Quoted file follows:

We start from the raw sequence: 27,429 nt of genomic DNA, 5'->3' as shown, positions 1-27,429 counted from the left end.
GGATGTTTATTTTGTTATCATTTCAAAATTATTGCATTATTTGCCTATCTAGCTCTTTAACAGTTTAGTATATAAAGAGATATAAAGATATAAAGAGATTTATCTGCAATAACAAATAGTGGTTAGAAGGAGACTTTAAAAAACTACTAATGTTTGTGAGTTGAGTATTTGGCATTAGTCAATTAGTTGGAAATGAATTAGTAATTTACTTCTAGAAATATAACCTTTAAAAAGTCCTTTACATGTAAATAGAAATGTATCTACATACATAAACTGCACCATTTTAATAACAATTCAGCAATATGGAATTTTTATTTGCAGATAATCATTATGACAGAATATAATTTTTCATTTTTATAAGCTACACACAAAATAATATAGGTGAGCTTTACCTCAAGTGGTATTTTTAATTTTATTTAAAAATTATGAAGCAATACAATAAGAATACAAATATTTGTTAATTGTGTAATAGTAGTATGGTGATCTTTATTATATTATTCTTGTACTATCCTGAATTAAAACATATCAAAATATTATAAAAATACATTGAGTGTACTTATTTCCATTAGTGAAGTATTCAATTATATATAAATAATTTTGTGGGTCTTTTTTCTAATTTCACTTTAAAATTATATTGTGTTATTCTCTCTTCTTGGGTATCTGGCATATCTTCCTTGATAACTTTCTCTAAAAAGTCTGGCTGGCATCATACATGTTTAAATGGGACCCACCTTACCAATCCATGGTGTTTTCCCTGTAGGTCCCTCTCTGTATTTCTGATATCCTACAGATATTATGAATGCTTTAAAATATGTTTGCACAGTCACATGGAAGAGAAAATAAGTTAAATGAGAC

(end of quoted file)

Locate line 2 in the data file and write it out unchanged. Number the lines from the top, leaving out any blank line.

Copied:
GGATGTTTATTTTGTTATCATTTCAAAATTATTGCATTATTTGCCTATCTAGCTCTTTAACAGTTTAGTATATAAAGAGATATAAAGATATAAAGAGATTTATCTGCAATAACAAATAGTGGTTAGAAGGAGACTTTAAAAAACTACTAATGTTTGTGAGTTGAGTATTTGGCATTAGTCAATTAGTTGGAAATGAATTAGTAATTTACTTCTAGAAATATAACCTTTAAAAAGTCCTTTACATGTAAATAGAAATGTATCTACATACATAAACTGCACCATTTTAATAACAATTCAGCAATATGGAATTTTTATTTGCAGATAATCATTATGACAGAATATAATTTTTCATTTTTATAAGCTACACACAAAATAATATAGGTGAGCTTTACCTCAAGTGGTATTTTTAATTTTATTTAAAAATTATGAAGCAATACAATAAGAATACAAATATTTGTTAATTGTGTAATAGTAGTATGGTGATCTTTATTATATTATTCTTGTACTATCCTGAATTAAAACATATCAAAATATTATAAAAATACATTGAGTGTACTTATTTCCATTAGTGAAGTATTCAATTATATATAAATAATTTTGTGGGTCTTTTTTCTAATTTCACTTTAAAATTATATTGTGTTATTCTCTCTTCTTGGGTATCTGGCATATCTTCCTTGATAACTTTCTCTAAAAAGTCTGGCTGGCATCATACATGTTTAAATGGGACCCACCTTACCAATCCATGGTGTTTTCCCTGTAGGTCCCTCTCTGTATTTCTGATATCCTACAGATATTATGAATGCTTTAAAATATGTTTGCACAGTCACATGGAAGAGAAAATAAGTTAAATGAGAC